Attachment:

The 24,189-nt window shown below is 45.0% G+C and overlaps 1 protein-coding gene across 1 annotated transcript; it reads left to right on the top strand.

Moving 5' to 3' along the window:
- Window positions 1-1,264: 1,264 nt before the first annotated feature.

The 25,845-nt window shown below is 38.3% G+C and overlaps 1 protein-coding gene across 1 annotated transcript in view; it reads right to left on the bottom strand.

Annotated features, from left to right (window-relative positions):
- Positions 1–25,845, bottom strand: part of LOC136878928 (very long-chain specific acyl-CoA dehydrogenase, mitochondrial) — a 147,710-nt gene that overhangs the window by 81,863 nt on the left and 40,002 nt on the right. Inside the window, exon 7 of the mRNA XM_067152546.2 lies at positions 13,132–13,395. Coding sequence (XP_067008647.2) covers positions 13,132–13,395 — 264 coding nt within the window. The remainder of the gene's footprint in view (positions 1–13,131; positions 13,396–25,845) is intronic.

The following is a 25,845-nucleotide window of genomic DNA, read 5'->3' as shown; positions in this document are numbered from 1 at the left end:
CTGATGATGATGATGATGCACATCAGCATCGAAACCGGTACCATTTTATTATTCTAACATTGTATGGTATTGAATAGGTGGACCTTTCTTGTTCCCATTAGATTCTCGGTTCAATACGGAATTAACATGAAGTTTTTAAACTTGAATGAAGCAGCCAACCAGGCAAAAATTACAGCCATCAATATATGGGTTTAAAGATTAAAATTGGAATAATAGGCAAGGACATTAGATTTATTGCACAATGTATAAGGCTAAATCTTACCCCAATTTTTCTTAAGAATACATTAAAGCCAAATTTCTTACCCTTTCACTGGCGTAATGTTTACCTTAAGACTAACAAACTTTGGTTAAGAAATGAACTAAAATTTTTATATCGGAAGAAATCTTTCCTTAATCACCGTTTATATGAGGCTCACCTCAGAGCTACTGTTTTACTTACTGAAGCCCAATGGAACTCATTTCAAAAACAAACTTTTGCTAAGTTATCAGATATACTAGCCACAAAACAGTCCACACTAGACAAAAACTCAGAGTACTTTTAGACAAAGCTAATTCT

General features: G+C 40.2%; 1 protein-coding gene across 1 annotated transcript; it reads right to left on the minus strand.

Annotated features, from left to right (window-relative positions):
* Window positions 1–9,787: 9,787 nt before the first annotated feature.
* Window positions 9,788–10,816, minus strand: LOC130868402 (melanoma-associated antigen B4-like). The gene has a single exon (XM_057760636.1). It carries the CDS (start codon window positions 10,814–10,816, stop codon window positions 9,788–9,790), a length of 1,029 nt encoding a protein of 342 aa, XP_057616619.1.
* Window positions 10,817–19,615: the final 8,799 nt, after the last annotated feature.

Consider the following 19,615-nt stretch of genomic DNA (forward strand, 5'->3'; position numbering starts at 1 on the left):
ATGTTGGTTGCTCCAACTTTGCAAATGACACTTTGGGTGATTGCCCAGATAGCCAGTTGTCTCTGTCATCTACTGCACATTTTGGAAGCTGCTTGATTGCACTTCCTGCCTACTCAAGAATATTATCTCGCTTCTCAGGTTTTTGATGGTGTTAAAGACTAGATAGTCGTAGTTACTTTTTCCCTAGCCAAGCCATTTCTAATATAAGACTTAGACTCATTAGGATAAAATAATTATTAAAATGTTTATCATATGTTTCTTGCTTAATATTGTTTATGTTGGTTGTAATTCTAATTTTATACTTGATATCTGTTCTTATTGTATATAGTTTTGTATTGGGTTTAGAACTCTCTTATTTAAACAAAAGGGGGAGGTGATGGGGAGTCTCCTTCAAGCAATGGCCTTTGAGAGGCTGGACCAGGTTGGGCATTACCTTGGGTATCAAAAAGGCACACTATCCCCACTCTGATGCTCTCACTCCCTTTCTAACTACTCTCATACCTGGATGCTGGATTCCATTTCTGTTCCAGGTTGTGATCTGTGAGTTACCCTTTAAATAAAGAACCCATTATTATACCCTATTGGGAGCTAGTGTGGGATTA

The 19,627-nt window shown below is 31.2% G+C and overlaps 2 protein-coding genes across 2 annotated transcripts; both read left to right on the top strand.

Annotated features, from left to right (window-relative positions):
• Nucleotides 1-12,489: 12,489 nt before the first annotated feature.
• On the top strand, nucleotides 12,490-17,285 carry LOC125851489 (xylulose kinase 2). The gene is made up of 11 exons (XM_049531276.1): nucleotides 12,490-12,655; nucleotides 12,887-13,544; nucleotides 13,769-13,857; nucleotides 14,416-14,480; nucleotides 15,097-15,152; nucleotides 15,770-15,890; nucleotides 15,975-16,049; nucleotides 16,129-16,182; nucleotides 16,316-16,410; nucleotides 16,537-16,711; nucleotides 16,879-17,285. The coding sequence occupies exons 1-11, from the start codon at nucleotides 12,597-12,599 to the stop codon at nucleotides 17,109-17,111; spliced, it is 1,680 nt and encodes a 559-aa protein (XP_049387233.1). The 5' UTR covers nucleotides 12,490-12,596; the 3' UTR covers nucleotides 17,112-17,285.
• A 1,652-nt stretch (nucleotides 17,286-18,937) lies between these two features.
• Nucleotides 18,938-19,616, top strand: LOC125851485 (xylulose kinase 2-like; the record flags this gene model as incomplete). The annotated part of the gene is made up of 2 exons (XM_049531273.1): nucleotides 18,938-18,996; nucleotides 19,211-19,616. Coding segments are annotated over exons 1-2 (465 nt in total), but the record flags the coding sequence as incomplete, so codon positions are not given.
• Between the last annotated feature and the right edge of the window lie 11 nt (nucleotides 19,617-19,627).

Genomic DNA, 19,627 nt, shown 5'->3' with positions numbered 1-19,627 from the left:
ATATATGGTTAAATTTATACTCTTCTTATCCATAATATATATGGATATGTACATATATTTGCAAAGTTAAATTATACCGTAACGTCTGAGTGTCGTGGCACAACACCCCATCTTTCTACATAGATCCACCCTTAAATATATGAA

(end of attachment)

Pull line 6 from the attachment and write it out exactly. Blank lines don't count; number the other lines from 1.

- Positions 1–25,845, bottom strand: part of LOC136878928 (very long-chain specific acyl-CoA dehydrogenase, mitochondrial) — a 147,710-nt gene that overhangs the window by 81,863 nt on the left and 40,002 nt on the right. Inside the window, exon 7 of the mRNA XM_067152546.2 lies at positions 13,132–13,395. Coding sequence (XP_067008647.2) covers positions 13,132–13,395 — 264 coding nt within the window. The remainder of the gene's footprint in view (positions 1–13,131; positions 13,396–25,845) is intronic.